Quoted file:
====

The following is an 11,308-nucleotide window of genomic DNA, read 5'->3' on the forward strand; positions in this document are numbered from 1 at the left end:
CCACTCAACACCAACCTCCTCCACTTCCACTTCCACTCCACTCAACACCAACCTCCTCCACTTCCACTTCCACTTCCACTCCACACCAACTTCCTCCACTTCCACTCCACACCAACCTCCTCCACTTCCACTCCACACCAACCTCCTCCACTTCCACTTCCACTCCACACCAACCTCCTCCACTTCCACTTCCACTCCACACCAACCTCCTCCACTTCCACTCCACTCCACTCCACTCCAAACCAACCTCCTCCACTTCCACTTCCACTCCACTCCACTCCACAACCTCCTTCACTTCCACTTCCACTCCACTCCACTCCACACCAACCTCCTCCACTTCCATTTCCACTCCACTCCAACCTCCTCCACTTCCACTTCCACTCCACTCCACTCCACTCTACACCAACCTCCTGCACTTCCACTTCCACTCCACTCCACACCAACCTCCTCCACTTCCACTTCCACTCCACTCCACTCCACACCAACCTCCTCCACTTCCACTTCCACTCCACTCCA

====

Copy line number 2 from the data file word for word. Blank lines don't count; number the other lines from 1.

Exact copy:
CCACTCAACACCAACCTCCTCCACTTCCACTTCCACTCCACTCAACACCAACCTCCTCCACTTCCACTTCCACTTCCACTCCACACCAACTTCCTCCACTTCCACTCCACACCAACCTCCTCCACTTCCACTCCACACCAACCTCCTCCACTTCCACTTCCACTCCACACCAACCTCCTCCACTTCCACTTCCACTCCACACCAACCTCCTCCACTTCCACTCCACTCCACTCCACTCCAAACCAACCTCCTCCACTTCCACTTCCACTCCACTCCACTCCACAACCTCCTTCACTTCCACTTCCACTCCACTCCACTCCACACCAACCTCCTCCACTTCCATTTCCACTCCACTCCAACCTCCTCCACTTCCACTTCCACTCCACTCCACTCCACTCTACACCAACCTCCTGCACTTCCACTTCCACTCCACTCCACACCAACCTCCTCCACTTCCACTTCCACTCCACTCCACTCCACACCAACCTCCTCCACTTCCACTTCCACTCCACTCCA